4. Off-topic, but in your opinion what are examples of late 60’s films or seventies films that still invoke the 60’s feel. And no, don’t count delayed movies.

    Also in my opinion, I think both Classic Hollywood and Classic Bollywood started to make way for Modern Cinema after the 1968-69 year. This could be attributed to the rise of the Hippie era around this time, which advocated for long hair on guys and for the sexual liberation. In fact you should check out this article: https://www.dailyo.in/arts/1968-bollywood-hindi-cinema-rajesh-khanna-amitabh/story/1/28472.html


    • I think films like Sharmeelee, Aan Milo Sajna, Jeevan Mrityu, Caravan and even Blackmail, to some extent, are more 60s films than 70s – some of these, of course, do date from 1970 itself so would have been actually made in 1969. If you don’t pay attention to fashion and music (which seem to me to have undergone a sea change from the 1960s to the 1970s – especially fashion), there are lots of other films which follow tropes, tones and styles of film-making that are more identifiable with the 60s than with the Bachchan-style ‘angry young man’ or the Rishi Kapoor-style ‘pop star’ films.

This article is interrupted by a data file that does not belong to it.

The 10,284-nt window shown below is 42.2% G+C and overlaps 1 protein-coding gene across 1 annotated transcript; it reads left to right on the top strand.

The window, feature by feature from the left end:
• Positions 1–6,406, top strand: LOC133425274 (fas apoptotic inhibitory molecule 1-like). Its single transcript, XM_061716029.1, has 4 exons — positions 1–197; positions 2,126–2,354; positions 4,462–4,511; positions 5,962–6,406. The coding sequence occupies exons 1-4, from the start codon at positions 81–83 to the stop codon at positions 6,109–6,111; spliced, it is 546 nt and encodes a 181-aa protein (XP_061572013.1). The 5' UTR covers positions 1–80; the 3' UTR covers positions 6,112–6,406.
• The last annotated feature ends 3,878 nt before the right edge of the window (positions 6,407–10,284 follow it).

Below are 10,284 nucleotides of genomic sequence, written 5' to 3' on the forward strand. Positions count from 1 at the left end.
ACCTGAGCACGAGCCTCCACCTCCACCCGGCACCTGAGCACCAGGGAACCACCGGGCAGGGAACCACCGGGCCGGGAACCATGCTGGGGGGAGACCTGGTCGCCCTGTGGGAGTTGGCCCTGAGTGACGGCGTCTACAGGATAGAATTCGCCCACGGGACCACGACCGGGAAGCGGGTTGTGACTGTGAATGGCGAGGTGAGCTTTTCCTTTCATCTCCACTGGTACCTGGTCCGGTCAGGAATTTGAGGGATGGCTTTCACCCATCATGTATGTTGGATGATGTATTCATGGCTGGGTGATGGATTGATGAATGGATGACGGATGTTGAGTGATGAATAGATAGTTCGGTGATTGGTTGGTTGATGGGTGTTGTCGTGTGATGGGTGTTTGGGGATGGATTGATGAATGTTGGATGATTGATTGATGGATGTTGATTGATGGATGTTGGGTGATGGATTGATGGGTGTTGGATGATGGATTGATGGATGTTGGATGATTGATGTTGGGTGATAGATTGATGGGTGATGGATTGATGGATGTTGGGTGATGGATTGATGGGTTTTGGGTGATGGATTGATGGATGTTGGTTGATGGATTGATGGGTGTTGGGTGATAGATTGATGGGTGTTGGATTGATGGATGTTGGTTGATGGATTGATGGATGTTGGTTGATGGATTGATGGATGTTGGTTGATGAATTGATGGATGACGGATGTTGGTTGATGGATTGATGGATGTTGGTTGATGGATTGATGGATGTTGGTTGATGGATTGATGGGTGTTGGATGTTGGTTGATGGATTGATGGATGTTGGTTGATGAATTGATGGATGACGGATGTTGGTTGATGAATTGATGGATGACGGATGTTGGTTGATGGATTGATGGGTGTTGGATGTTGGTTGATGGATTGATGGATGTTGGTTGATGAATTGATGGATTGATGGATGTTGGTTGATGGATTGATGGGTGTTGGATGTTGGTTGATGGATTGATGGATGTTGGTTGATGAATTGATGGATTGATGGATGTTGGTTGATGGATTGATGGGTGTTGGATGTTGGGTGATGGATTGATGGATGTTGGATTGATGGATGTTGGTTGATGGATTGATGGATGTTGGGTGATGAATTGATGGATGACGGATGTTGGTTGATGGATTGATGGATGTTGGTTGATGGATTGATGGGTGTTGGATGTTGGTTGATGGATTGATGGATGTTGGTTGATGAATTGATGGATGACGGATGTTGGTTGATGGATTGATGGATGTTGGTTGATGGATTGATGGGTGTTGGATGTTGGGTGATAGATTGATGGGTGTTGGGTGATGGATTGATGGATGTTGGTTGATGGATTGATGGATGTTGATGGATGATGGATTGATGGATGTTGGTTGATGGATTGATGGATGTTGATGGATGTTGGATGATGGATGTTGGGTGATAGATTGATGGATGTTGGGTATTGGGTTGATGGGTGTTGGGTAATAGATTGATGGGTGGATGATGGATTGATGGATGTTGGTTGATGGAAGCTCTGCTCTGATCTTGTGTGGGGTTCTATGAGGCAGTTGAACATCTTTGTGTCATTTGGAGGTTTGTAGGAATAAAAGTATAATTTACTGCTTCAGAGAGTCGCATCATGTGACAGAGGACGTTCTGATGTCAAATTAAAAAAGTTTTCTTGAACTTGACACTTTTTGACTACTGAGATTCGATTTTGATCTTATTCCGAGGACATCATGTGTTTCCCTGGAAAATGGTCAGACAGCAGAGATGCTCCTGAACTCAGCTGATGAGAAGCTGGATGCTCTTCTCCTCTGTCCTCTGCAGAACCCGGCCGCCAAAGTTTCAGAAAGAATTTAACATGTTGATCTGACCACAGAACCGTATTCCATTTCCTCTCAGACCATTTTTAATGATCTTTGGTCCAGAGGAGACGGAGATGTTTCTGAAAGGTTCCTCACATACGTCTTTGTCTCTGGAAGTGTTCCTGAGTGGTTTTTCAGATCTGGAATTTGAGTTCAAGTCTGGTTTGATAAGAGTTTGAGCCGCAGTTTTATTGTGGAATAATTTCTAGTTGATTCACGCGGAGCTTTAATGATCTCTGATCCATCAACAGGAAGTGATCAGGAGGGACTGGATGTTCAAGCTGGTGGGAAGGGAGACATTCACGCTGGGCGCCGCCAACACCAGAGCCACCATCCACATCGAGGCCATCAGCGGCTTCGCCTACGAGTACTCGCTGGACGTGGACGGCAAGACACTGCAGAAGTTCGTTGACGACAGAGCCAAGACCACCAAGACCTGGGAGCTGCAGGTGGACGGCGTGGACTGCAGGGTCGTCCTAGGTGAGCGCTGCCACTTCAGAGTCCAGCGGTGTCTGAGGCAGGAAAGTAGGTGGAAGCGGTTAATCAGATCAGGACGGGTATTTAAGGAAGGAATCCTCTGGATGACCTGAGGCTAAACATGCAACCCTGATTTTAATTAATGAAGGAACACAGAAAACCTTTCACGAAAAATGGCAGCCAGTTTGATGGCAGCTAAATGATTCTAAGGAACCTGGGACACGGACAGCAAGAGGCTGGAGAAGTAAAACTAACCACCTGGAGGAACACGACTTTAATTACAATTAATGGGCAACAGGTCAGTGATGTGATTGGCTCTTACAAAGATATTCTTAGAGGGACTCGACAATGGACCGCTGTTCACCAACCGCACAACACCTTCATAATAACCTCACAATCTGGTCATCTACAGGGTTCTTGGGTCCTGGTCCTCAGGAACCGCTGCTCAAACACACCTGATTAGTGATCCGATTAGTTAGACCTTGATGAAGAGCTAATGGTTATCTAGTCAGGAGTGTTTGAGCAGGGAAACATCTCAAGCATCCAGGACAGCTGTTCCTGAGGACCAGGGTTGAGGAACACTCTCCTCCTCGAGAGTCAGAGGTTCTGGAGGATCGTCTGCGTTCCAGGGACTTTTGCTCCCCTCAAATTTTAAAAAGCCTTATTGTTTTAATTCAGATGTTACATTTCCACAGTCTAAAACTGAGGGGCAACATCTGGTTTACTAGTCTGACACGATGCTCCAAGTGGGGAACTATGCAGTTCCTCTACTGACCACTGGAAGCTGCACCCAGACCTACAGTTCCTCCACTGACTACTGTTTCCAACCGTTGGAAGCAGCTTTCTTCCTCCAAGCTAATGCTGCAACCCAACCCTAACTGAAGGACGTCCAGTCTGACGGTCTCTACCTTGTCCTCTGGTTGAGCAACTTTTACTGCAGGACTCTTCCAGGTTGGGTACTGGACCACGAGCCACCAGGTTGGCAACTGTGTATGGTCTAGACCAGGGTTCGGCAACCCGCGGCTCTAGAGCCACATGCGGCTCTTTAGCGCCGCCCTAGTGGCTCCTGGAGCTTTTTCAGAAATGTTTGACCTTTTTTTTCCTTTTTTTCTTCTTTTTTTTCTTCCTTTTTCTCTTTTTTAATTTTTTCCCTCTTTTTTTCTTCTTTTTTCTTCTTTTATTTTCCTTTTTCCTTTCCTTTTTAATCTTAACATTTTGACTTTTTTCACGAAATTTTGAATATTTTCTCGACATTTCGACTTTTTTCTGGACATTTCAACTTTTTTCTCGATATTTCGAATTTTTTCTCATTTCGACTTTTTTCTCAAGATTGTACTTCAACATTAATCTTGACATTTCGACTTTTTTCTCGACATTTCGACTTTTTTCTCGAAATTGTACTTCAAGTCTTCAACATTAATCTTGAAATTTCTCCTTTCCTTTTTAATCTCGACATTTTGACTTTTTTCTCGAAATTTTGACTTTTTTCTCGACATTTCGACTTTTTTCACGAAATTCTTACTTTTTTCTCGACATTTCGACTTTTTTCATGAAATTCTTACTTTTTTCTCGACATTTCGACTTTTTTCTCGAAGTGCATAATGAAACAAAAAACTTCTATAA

I read the article. Mostly accurate, though I don’t agree with the writer’s assertion that several actors dropped off after 1968 and re-emerged with a completely different look in the 70s.


  5. I agree with the last comment up there by Jayshree ji. I may add that it is also inexpensive, or should I say free. 😀
    And you know what all those snaps, the descriptions, somehow reminded me a horde of old Hindi films. Films with timber estates (which the hero goes to ‘manage’), with a village belle. Or films where someone goes to recuperate (“inhe yahan se door le jayeyi, khuli hawa mein” and all that), or the songs picturised on such locations. How about a list on that???


    • Hehe. Yes, definitely a reminder of one of those films where someone is sent far away to recuperate or as manager of a timber estate (I am thinking right now of Dilip Kumar wandering around singing Suhaana safar aur yeh mausam haseen! :-) Thank you for that idea – it interests me a lot. Let’s see what I can do with it.